When Marvel Studios’ highly anticipated movie Black Panther was released this past winter, a new buzzword entered mainstream parlance: afrofuturism.
The term is often used as shorthand for African-American science fiction; Wikipedia elaborates with this definition: “Afrofuturism is an emergent literary and cultural aesthetic that combines elements of science fiction, historical fiction, fantasy, Afrocentricity and magic realism with non-Western cosmologies in order to critique not only the present-day dilemmas of people of colour, but also to revise, interrogate and re-examine the historical events of the past.”
A mouthful, to be sure, but this is a genre label that cuts across fiction, film and music.
Black Panther (T’Challa) was introduced in July 1966 as a character in Issue #52 of the Marvel Comics series Fantastic Four. Over the next several decades, the superhero’s background and biography were developed, as was the futuristic world of T’Challa’s home, Wakanda. Wakanda is the fictitious African nation whose prosperity is derived from its mining and trading of the indestructible mineral vibranium, of which Black Panther’s suit is made.
Writer Christopher Priest and penciller Mark Texeira produced Black Panther Vol. 3 in 1998. Black Panther: The Complete Collection includes the entire third volume (62 issues) as well as seven issues of the spin-off comic The Crew. Writer Ta-Nehisi Coates and artist Brian Stelfreeze began the series Black Panther: A Nation Under Our Feet in 2016 and continue to produce issues for it. The film has since grossed $1.3 billion, becoming the highest grossing film by a black director and the ninth-highest grossing film of all time.
In the world of literary science-fiction, Octavia Butler is considered the godmother of afrofuturism. Her novel Kindred has become a sci-fi classic, having been reprinted many times since it was first published in 1979. The story, set during the 1976 U.S. Bicentennial, follows Dana as she stumbles on a time portal back to slavery era America. As she goes back and forth between past and present, she pieces together a story that, shockingly, she is also a part of.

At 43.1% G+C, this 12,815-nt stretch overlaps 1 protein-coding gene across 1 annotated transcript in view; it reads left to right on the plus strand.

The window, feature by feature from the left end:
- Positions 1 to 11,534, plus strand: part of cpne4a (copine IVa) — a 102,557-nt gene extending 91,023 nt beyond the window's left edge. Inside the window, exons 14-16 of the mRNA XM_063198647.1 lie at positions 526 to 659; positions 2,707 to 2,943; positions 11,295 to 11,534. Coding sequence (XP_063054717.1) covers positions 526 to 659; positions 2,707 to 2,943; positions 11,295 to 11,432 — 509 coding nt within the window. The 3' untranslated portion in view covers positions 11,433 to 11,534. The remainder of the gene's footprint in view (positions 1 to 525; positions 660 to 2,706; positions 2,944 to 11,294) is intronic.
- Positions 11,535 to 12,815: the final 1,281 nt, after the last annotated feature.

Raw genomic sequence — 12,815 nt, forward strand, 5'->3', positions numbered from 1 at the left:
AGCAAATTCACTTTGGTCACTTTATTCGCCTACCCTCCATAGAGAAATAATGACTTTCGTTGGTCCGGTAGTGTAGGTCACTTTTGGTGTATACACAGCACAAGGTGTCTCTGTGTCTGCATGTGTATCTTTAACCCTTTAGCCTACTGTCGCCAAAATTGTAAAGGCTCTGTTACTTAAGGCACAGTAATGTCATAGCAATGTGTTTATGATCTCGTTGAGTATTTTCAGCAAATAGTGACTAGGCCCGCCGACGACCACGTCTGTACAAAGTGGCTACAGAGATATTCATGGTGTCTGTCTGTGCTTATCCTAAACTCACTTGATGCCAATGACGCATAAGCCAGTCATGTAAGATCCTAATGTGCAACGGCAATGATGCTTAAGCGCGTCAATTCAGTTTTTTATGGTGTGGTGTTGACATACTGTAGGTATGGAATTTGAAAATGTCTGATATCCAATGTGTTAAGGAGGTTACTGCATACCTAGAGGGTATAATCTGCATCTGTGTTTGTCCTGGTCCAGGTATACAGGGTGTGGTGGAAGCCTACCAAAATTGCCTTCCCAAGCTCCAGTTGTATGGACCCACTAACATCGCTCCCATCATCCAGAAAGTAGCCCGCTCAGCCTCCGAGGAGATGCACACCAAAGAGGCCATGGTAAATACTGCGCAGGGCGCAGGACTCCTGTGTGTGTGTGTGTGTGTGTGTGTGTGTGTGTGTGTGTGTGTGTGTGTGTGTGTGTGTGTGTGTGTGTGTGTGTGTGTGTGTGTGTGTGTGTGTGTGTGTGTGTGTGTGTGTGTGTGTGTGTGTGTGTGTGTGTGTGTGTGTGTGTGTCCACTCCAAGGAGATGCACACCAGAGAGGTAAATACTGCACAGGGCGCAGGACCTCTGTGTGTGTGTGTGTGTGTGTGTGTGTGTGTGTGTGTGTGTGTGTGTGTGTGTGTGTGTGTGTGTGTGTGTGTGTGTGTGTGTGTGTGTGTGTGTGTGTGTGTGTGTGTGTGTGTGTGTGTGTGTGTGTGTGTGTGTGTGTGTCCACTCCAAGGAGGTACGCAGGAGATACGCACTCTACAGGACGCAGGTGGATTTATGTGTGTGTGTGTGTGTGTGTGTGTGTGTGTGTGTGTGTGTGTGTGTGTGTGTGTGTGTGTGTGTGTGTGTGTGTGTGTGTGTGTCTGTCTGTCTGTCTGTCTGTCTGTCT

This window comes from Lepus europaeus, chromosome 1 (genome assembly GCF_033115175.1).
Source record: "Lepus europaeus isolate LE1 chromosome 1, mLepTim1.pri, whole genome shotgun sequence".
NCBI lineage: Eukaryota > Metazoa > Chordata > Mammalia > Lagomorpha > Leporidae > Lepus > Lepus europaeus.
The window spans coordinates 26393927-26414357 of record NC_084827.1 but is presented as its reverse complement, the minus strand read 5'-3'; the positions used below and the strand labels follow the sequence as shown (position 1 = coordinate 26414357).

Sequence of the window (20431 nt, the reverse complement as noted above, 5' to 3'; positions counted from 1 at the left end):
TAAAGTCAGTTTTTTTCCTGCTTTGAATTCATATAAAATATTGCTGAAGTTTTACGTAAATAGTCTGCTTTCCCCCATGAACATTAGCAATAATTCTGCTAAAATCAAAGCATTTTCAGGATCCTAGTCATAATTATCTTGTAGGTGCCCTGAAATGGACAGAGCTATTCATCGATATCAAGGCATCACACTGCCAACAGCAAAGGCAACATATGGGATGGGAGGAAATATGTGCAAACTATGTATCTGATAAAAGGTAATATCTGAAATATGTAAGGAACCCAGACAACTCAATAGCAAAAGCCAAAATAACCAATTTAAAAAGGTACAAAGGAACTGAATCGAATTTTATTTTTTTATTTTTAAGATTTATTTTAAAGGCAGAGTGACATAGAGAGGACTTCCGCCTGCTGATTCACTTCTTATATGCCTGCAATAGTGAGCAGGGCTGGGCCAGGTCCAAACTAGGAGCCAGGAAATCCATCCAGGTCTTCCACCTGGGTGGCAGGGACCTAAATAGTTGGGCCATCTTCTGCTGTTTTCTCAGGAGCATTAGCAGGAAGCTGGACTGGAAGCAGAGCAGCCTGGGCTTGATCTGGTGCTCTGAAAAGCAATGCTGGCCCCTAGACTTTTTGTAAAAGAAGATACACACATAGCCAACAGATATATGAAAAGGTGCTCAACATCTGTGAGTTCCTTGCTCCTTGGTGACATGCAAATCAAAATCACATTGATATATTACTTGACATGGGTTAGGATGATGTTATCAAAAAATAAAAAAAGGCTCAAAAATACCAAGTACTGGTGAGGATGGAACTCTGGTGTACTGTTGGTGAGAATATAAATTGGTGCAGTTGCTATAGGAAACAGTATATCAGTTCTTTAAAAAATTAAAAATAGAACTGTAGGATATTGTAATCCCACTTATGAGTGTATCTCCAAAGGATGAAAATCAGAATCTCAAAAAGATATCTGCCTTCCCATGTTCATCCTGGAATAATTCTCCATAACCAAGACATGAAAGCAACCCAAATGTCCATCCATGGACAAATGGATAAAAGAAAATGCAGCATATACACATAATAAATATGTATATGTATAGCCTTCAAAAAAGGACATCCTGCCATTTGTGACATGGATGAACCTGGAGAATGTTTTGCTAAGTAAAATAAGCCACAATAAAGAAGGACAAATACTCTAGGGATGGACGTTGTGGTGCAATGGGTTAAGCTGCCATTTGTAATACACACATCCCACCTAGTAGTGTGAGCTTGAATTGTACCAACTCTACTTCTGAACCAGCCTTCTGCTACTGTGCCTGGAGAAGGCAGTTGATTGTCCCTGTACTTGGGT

Nalo Hopkinson is a Toronto-based Jamaican-Canadian author who has, to date, published six novels and three short story collections. Her first and best-known novel, Brown Girl in the Ring (1998), was recently adapted into a film. This dystopian novel is set in a post-economic collapse Toronto that is sealed off to keep its impoverished inhabitants from getting to the outer suburbs to which the affluent have fled. Teenager Ti-Jeanne, the story’s heroine, is apprenticing with her grandmother Gros-Jeanne in the arts of medicine and magic. But evil spirits abound with Toronto under the grip of a crime boss and evil shaman Rudy Sheldon, and Ti-Jeanne must take what she knows and do battle with malevolent forces that, it turns out, have a few revelations for her.
Nigerian-American Ndedi Okorafor is a more recent author garnering a huge audience with her blend of science-fiction, fantasy and magic realism. The Book of Phoenix was published last year and is the first in the new Who Fears Death series. In it, Phoenix is a genetically “accelerated woman” with powers beyond her years. When her best friend Saeed dies, she demands answers from Tower 7, the New York City institution in which she lives. Those answers end up having implications for both her and the entire world.
Afrofuturism has more than left its mark on pop music with the recent release of Janelle Monáe’s concept album Dirty Computer; the album was also accompanied by a short film, I Like That, set in a futuristic dystopia. Many musicians, including Sun Ra, Jimi Hendrix, Sly and the Family Stone, George Clinton, Miles Davis and Herbie Hancock have also explored afrofuturism. Hailing from Detroit in the late ’60s, Clinton’s musical project Funkadelic produced a string of legendary albums. The group’s first three — Funkadelic,
Free Your Mind… and Maggot Brain — should ideally be listened to in order as they establish the dark, dystopian world that is fleshed out on their better-known later albums.
Check out these brave new afrofuturist worlds from your local library today.
A Good Read is a column by Tri-City librarians that is published on Wednesdays. Vanessa Colantonio works at Coquitlam Public Library.